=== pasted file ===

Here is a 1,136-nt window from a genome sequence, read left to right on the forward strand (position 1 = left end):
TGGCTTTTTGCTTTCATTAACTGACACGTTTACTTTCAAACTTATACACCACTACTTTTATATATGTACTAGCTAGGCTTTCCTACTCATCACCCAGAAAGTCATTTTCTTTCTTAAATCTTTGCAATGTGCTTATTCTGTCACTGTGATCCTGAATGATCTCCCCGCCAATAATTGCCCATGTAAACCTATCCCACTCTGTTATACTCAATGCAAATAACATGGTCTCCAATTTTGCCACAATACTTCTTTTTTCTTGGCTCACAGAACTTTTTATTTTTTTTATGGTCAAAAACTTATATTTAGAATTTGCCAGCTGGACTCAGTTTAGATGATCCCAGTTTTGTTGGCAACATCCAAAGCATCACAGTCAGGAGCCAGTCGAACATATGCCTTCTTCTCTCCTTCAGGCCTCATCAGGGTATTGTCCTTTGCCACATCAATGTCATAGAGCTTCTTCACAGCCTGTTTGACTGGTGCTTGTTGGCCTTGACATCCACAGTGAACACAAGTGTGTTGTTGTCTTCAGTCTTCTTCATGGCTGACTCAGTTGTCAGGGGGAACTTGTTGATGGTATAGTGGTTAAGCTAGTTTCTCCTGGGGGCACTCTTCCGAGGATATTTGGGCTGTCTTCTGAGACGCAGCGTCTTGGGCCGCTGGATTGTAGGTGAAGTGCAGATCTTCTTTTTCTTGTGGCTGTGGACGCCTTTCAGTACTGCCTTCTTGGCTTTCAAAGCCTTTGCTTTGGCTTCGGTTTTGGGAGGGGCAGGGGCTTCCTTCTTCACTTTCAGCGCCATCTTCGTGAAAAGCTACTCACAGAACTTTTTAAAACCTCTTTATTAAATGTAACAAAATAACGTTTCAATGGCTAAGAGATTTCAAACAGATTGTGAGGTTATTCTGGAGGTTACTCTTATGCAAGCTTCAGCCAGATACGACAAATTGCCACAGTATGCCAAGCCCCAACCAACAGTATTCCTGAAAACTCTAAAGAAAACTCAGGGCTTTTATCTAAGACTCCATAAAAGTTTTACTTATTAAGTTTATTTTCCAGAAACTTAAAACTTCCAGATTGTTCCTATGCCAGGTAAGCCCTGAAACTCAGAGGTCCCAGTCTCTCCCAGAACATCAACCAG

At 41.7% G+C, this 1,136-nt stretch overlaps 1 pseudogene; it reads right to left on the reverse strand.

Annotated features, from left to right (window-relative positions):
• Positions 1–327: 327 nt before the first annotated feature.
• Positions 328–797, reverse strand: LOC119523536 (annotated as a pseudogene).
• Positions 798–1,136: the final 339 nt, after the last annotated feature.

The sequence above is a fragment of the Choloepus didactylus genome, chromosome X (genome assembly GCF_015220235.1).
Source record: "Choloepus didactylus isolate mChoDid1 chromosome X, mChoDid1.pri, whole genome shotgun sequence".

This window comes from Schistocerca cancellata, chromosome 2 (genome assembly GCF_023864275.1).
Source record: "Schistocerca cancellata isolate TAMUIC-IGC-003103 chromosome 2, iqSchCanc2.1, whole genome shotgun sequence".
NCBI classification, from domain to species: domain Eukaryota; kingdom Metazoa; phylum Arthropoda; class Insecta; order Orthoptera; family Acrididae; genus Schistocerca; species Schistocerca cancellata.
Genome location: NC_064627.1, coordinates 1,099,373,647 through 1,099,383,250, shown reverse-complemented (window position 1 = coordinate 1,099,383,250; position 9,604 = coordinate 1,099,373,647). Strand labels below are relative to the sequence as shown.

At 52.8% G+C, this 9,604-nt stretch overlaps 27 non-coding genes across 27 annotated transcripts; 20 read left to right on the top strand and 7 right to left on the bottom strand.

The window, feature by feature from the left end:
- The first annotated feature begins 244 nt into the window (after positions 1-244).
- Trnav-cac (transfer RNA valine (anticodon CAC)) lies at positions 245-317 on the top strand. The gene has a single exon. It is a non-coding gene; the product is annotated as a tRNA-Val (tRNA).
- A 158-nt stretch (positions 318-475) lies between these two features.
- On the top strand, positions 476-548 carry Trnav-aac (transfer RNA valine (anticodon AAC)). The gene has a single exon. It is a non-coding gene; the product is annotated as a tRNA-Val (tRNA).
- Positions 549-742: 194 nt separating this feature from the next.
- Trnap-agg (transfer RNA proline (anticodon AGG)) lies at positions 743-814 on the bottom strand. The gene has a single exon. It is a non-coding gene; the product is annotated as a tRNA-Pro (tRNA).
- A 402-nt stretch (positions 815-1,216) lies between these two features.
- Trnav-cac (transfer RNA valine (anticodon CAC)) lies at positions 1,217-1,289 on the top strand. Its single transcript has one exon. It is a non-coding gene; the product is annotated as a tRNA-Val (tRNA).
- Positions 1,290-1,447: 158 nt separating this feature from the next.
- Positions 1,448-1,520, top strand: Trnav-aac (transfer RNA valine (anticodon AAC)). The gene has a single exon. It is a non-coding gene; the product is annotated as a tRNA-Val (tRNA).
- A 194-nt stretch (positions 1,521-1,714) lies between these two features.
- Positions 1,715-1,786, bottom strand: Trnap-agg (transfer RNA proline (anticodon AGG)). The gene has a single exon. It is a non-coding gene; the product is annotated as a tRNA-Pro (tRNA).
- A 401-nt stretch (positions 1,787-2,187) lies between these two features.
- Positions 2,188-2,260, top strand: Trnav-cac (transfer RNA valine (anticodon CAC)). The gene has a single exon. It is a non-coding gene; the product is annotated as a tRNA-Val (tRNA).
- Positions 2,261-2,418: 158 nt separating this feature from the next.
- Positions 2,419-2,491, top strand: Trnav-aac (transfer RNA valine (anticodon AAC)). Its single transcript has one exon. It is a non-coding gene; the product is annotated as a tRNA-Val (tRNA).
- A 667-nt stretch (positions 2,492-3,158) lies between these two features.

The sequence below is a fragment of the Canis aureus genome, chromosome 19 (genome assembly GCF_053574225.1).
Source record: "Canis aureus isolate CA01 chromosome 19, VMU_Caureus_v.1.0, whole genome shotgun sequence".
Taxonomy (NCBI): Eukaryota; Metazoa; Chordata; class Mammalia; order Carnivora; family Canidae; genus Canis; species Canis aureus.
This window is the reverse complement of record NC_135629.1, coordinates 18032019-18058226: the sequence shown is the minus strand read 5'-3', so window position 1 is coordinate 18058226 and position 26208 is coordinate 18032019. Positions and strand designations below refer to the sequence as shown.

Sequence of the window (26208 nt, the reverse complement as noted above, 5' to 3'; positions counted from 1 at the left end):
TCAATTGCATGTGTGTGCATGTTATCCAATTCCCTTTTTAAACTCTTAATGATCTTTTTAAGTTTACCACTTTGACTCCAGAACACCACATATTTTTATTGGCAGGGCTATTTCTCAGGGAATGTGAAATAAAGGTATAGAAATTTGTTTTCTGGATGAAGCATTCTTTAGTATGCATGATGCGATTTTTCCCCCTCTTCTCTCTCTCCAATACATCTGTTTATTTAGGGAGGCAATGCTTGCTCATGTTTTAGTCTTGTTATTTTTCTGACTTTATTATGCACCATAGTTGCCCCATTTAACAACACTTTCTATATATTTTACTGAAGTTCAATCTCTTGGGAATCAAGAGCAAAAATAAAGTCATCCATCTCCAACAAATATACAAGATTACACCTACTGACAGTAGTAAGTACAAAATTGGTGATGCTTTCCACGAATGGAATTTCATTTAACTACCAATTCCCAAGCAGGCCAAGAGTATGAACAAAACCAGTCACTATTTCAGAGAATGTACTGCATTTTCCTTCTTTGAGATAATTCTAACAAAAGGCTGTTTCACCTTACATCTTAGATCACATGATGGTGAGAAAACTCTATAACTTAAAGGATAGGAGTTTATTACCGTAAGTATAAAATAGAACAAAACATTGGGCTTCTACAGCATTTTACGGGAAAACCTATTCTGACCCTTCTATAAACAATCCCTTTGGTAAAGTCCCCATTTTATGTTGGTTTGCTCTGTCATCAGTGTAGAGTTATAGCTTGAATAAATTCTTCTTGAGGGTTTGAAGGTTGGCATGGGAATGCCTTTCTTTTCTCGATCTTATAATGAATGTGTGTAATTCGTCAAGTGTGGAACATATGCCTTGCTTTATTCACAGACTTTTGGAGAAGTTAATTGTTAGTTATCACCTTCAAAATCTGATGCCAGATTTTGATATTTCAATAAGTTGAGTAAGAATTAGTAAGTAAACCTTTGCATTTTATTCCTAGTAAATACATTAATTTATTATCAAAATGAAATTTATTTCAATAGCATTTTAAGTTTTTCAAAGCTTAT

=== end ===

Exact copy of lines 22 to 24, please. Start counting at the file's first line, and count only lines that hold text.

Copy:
- A 402-nt stretch (positions 815-1,216) lies between these two features.
- Trnav-cac (transfer RNA valine (anticodon CAC)) lies at positions 1,217-1,289 on the top strand. Its single transcript has one exon. It is a non-coding gene; the product is annotated as a tRNA-Val (tRNA).
- Positions 1,290-1,447: 158 nt separating this feature from the next.